Whale swims with kayaker on a morning paddle in Sydney

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A kayaker was treated to a once-in-a-lifetime experience when a humpback whale swimming alongside them during their morning paddle off Sydney’s eastern beaches on Saturday.

A humpback whale swum alongside a kayaker in Sydney.Credit: Dronesharkapp

Drone footage posted to social media captured the moment the gentle giant began following the kayaker along Sydney’s coastline.

The humpback can be seen diving above the waves just metres from the kayaker and another lucky swimmer. The curious whale reportedly followed the kayaker from Tamarama to Coogee Beach.

“Wow, best day of their life,” one Instagram user wrote.

Another commented it looked like the pair were friends. “They look like they’re on a stroll together.”

Hundreds of the marine mammals have been seen off the coast in Sydney this month, spotted from the shoreline as they make their annual migration north from Antarctic waters.

Researchers have been struck by the abundance of humpbacks observed this season.

Vanessa Pirotta, a wildlife scientist and whale expert at Macquarie University, recently told this masthead there could be a number of factors contributing to the increase in whale numbers.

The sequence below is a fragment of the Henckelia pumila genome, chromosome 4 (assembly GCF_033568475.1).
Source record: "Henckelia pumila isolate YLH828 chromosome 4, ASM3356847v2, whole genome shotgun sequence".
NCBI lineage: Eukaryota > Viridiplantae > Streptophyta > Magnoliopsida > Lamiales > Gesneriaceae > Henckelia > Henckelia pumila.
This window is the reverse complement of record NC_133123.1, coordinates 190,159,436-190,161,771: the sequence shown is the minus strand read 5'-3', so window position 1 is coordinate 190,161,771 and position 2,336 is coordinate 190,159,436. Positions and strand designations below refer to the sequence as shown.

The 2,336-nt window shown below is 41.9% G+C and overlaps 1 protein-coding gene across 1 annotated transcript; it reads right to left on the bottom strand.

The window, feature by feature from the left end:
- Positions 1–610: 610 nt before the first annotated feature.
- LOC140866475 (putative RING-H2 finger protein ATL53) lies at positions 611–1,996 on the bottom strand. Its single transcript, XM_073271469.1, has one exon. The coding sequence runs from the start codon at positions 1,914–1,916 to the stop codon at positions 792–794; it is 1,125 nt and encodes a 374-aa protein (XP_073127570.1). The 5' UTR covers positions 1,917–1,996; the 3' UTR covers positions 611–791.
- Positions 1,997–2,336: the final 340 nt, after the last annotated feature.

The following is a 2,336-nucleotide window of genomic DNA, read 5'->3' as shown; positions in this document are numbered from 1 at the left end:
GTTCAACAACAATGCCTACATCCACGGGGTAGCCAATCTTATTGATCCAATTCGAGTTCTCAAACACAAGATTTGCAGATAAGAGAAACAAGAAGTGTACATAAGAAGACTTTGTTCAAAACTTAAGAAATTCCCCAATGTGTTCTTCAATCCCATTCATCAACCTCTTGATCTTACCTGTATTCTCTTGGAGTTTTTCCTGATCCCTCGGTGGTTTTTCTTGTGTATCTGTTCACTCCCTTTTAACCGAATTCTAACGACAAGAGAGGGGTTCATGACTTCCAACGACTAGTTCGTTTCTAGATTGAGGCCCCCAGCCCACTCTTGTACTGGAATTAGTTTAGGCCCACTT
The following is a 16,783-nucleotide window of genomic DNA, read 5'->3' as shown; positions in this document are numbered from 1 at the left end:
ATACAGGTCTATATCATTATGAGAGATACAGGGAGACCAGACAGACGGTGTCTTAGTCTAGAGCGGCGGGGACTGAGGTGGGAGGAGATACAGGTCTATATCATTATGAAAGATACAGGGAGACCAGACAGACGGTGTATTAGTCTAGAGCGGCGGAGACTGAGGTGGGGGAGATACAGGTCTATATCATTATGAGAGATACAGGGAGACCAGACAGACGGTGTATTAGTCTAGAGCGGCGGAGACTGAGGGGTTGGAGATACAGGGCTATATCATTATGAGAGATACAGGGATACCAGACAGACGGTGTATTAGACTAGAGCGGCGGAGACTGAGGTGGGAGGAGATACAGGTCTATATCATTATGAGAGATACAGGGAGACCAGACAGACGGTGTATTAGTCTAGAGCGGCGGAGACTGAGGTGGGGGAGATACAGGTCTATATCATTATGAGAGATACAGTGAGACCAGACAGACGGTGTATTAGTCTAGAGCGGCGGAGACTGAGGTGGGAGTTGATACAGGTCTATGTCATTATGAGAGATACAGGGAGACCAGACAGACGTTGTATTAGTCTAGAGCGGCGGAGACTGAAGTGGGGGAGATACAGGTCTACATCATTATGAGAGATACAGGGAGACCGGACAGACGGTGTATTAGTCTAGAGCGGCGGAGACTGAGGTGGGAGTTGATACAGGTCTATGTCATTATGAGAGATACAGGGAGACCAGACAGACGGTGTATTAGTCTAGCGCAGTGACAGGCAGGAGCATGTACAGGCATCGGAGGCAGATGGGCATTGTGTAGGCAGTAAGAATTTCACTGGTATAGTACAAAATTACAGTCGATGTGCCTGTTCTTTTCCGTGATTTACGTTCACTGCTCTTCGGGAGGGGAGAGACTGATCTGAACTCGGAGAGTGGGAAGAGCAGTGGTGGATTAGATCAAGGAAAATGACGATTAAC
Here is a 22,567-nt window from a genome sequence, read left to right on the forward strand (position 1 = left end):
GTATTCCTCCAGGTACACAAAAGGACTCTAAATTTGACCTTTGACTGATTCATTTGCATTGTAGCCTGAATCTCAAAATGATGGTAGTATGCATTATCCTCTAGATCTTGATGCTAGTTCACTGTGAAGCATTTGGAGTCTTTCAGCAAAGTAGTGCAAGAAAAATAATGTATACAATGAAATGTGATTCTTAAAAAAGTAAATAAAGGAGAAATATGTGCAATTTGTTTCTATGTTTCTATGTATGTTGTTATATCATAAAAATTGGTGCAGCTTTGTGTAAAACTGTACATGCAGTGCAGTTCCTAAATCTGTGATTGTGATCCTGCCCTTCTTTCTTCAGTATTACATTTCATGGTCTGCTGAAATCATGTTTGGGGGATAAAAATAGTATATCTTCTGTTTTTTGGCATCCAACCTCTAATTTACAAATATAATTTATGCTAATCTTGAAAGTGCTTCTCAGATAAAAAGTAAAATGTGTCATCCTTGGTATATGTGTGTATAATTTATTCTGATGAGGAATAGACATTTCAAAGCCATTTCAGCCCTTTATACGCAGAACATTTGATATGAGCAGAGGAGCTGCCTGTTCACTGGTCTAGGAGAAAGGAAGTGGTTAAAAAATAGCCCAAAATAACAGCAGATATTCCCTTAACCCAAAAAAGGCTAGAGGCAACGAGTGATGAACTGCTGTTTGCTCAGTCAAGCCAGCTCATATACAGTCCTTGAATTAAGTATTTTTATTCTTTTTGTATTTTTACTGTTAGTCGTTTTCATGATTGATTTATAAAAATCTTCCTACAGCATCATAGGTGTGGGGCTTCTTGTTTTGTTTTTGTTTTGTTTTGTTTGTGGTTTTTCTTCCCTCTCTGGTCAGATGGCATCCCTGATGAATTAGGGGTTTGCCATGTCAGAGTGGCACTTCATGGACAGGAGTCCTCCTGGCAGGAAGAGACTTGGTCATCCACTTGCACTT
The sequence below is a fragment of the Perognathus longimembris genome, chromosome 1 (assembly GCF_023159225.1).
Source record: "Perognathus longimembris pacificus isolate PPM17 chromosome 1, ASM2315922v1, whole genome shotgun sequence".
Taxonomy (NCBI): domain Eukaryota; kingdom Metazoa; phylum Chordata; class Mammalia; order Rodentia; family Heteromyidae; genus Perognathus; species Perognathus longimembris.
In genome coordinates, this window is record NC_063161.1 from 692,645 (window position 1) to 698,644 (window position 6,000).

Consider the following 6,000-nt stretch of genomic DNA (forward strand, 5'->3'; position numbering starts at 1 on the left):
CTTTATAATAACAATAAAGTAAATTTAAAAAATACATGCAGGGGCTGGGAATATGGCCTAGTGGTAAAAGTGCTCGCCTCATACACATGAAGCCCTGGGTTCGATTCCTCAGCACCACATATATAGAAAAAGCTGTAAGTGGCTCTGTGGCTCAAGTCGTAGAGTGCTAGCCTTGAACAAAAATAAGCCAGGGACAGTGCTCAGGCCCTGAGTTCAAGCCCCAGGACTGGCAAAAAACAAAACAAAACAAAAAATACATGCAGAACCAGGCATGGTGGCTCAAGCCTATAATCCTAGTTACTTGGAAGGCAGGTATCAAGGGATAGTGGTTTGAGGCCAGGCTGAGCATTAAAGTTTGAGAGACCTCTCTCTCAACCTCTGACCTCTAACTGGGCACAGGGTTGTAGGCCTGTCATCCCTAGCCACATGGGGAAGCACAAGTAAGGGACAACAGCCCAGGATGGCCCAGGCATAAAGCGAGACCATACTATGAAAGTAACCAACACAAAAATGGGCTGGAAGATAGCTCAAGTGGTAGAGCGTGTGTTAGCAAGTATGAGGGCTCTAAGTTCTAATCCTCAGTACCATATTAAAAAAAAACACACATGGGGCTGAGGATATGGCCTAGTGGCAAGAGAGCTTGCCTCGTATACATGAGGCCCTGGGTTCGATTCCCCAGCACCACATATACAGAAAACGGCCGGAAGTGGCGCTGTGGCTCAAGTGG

“What’s driving it? We can’t be 100 per cent sure. The population is recovering. The krill abundance down in Antarctica is unknown, but potentially there are favourable conditions this year,” she said.

“On the other hand, El Nino could be a factor, in that there are more people out and about, boating conditions are good, so there are more people in place and more people seeing more whales. It’s hard to say.”

Hundreds of whales have been spotted migrating north in the past few weeks.Credit: Rachelle Mackintosh/Cronulla Whale Watching

Humpback whales typically migrate north to breed and calve in the warmer South Pacific, providing Sydney residents a short window to spot, and occasionally swim with them, during the season.

Scientists say more funding and research is required to determine just how well numbers have recovered and how migration patterns are changing.

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